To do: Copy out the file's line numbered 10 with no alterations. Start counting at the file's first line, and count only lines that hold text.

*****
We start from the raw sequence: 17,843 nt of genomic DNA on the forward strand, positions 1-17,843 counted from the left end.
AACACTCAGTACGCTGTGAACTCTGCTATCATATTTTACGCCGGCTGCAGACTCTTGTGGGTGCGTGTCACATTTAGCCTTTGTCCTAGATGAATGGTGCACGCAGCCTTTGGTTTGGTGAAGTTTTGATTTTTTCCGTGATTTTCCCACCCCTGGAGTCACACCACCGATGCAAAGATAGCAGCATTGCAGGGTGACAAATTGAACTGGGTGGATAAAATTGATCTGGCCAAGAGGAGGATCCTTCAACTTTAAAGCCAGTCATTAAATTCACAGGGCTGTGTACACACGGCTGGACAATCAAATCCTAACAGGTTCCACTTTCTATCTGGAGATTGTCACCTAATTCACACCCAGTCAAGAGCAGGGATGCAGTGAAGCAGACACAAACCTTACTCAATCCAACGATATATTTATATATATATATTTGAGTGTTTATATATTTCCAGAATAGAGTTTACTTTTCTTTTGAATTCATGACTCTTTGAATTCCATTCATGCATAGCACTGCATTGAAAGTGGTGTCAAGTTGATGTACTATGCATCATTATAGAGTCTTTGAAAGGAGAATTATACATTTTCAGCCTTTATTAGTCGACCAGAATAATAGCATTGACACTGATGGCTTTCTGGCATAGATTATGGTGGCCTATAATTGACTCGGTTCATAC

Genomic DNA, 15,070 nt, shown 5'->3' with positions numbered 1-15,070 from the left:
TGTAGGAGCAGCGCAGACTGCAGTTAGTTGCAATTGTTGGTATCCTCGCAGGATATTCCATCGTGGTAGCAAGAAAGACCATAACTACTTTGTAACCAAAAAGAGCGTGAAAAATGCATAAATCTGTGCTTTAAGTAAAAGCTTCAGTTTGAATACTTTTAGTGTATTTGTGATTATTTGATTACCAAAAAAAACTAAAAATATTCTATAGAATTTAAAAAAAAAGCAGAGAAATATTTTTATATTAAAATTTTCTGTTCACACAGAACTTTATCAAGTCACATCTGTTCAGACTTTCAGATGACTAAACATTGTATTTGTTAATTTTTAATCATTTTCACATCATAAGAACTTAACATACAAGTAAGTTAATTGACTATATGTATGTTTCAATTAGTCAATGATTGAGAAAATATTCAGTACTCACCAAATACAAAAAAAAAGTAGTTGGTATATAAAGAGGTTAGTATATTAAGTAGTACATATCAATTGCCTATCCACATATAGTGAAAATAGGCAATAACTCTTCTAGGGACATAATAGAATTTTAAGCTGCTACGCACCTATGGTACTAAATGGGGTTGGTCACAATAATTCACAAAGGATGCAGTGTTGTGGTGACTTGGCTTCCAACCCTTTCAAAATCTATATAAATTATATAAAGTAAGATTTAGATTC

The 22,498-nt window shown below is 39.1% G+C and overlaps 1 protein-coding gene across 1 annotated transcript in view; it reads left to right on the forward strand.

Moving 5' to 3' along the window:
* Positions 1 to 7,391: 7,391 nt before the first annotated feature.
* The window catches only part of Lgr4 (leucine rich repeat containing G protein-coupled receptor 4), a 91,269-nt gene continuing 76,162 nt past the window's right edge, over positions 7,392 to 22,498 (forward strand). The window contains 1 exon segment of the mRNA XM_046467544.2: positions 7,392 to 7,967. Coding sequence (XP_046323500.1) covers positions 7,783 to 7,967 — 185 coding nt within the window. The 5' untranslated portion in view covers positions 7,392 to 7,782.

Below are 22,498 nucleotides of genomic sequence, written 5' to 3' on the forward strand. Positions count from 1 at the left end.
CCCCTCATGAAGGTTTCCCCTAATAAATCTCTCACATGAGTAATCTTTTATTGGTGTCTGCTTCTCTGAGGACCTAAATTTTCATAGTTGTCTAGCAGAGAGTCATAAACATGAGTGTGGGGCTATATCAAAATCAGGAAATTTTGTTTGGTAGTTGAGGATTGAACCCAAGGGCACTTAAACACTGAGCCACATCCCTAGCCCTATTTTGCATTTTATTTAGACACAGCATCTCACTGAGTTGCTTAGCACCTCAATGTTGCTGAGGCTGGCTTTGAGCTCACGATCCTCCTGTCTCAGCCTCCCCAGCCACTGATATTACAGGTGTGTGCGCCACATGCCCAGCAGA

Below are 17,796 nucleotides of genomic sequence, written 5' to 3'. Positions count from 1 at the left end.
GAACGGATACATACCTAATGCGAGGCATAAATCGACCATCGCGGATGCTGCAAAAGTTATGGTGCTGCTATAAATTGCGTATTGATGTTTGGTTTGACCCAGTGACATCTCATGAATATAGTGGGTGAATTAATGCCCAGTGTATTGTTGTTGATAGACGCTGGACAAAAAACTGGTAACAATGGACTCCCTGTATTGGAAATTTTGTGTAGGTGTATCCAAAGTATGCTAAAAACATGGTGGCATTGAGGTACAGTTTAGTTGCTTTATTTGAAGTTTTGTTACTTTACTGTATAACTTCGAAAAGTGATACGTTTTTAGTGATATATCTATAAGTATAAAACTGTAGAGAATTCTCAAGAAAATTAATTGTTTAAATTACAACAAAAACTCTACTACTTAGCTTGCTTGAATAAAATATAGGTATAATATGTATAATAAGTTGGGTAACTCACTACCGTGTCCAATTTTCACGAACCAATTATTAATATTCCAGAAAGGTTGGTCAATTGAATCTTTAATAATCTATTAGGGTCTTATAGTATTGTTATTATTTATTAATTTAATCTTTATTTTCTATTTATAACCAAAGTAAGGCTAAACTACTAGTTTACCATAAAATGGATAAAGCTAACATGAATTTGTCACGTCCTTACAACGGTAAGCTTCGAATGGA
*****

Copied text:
CCCCTCATGAAGGTTTCCCCTAATAAATCTCTCACATGAGTAATCTTTTATTGGTGTCTGCTTCTCTGAGGACCTAAATTTTCATAGTTGTCTAGCAGAGAGTCATAAACATGAGTGTGGGGCTATATCAAAATCAGGAAATTTTGTTTGGTAGTTGAGGATTGAACCCAAGGGCACTTAAACACTGAGCCACATCCCTAGCCCTATTTTGCATTTTATTTAGACACAGCATCTCACTGAGTTGCTTAGCACCTCAATGTTGCTGAGGCTGGCTTTGAGCTCACGATCCTCCTGTCTCAGCCTCCCCAGCCACTGATATTACAGGTGTGTGCGCCACATGCCCAGCAGA